Tag Archives: the future?

The man has a point

This man, I mean. His argument is that newspapers still have a long way to go on the Web. I don’t think anyone in newspapers would disagree with that.

We worry about leaking our enterprise stories too early, we don’t always follow stories with consistent updates, and, let’s face it, there are a lot of newspaper sites that are hard, if not impossible to navigate.

And the points he makes are valid. Changing the link structure is a great way to make sure no one sees a story again, and making readers login is a great way to make sure no one sees a story in the first place. Online analytics have come far enough that you don’t need to have a list of registered users, you can find out how many people are actually reading and go from there.

But the best point he has is one we should have gotten a long time ago: we need to stick with what we know best. A Web site isn’t like a newspaper, and the idea of a monolithic information provider is dead. So why do so many papers keep bombarding readers with wire copy they can get elsewhere. That space could be better used to showcase more of our local expertise, and to get good stories in front of more eyes.

Polaroid and newspapers

The story of Polaroid is a sad one. The once-mighty photo company recently announced that it would stop making the instant film that made it a househould name. This came after a bankruptcy and a re-invention where most things with the Polaroid brand are made by someone else. You can’t even buy an instant camera anymore.

Now Polaroid pictures weren’t the best, but a lot of people my age and older grew up with snapshots whirring from the front of a camera and slowly developing into view. When digital cameras came onto the scene, Polaroid stuck to its guns and thought the marketshare it had was permanent. It wasn’t, of course.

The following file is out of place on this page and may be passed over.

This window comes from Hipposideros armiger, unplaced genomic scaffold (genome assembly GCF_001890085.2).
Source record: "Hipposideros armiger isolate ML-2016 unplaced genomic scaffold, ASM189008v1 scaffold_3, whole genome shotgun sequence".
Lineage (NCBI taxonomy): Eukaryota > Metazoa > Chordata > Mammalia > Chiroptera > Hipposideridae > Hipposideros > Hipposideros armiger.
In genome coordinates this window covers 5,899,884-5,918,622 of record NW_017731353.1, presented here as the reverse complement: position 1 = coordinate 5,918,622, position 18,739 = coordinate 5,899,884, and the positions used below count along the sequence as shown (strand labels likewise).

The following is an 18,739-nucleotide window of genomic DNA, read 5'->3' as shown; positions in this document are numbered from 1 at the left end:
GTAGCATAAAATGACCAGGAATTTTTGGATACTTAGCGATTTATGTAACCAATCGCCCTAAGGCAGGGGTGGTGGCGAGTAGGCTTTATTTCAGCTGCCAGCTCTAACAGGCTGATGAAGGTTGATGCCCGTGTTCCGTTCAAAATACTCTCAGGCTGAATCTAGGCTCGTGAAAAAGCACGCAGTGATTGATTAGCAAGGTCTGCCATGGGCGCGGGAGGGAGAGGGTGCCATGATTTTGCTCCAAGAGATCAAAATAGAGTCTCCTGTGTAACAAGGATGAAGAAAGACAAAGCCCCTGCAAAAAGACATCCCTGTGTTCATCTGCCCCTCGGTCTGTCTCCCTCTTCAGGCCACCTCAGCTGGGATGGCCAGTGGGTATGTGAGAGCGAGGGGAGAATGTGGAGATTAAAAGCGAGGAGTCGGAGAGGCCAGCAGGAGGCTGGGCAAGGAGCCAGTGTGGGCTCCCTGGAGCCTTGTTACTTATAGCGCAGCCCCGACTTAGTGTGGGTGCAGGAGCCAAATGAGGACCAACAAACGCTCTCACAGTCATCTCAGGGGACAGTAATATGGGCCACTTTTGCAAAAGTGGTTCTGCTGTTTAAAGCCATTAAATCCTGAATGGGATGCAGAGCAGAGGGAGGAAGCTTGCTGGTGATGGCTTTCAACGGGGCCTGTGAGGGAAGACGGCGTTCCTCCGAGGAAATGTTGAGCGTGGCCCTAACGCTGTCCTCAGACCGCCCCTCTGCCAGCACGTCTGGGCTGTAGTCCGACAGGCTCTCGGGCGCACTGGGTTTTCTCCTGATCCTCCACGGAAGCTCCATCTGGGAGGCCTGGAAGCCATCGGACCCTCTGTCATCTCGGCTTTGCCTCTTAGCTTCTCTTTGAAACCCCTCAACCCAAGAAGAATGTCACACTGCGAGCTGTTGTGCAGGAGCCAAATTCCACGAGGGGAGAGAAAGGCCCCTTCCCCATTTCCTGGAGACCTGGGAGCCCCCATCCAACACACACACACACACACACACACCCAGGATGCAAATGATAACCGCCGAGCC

Sound familiar?

After some painful reorganization, it kept producing it’s standby product, but diversified, too. Layoffs kept coming, and I think you’d have a hard time finding an analyst telling you to buy Polaroid stock. The idea seemed sound. Keep producing film for artists and people who for whatever reason don’t want to use digital cameras, and branch out. But the niche Polaroid was trying to fill wasn’t profitable.

Now they’re coming up with new products, including a portable printer that connects to your cellphone’s camera and can print a 2×3 picture. Not that they asked me, but I’m not sold on the idea. It has some value as a novelty, but you can look at the picture on the screen, and most people are content doing that. But it’s a good experiment.

The analyst at the end of the NYT article has a good quote, and one that everyone involved in innovation in any business should bear in mind:

However ingenious the process, Mr. Hoffenberg of Lyra said, people might still not be tempted to convert camera clicks into prints.

“Potential markets can exist because they aren’t tapped, but also because they aren’t actually a market,” he said. “It’s not always evident up front which is the case.”

Newspapers have long acted the way Polaroid did, but are branching out. They can’t wait any longer, though. Polaroid is a good example of what could happen if they did.

More tomorrow